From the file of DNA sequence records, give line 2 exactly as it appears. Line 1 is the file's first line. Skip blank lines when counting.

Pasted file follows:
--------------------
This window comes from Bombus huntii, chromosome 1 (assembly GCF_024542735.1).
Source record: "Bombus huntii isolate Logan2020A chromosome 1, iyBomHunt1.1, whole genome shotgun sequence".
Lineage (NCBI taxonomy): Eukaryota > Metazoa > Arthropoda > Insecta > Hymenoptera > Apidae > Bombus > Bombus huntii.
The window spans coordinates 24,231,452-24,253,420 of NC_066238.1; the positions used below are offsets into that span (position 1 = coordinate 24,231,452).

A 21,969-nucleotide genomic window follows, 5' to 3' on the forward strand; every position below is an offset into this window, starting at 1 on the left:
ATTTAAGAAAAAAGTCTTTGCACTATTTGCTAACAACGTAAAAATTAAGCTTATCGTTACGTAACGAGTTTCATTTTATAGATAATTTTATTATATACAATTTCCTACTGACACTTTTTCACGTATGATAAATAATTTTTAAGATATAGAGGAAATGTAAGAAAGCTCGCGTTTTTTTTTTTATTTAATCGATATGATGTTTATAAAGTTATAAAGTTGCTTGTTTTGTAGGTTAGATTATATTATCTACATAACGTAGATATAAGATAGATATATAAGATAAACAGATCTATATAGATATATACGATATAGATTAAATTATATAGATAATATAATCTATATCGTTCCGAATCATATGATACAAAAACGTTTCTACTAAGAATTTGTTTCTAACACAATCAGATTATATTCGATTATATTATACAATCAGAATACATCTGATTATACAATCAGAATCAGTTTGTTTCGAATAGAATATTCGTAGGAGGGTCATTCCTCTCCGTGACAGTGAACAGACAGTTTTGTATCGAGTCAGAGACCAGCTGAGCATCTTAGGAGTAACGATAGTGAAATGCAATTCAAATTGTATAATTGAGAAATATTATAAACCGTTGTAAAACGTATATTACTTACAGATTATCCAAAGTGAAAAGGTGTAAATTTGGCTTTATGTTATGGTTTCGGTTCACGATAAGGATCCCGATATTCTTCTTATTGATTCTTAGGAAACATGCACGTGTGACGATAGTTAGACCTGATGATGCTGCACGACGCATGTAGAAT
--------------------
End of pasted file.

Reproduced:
Source record: "Bombus huntii isolate Logan2020A chromosome 1, iyBomHunt1.1, whole genome shotgun sequence".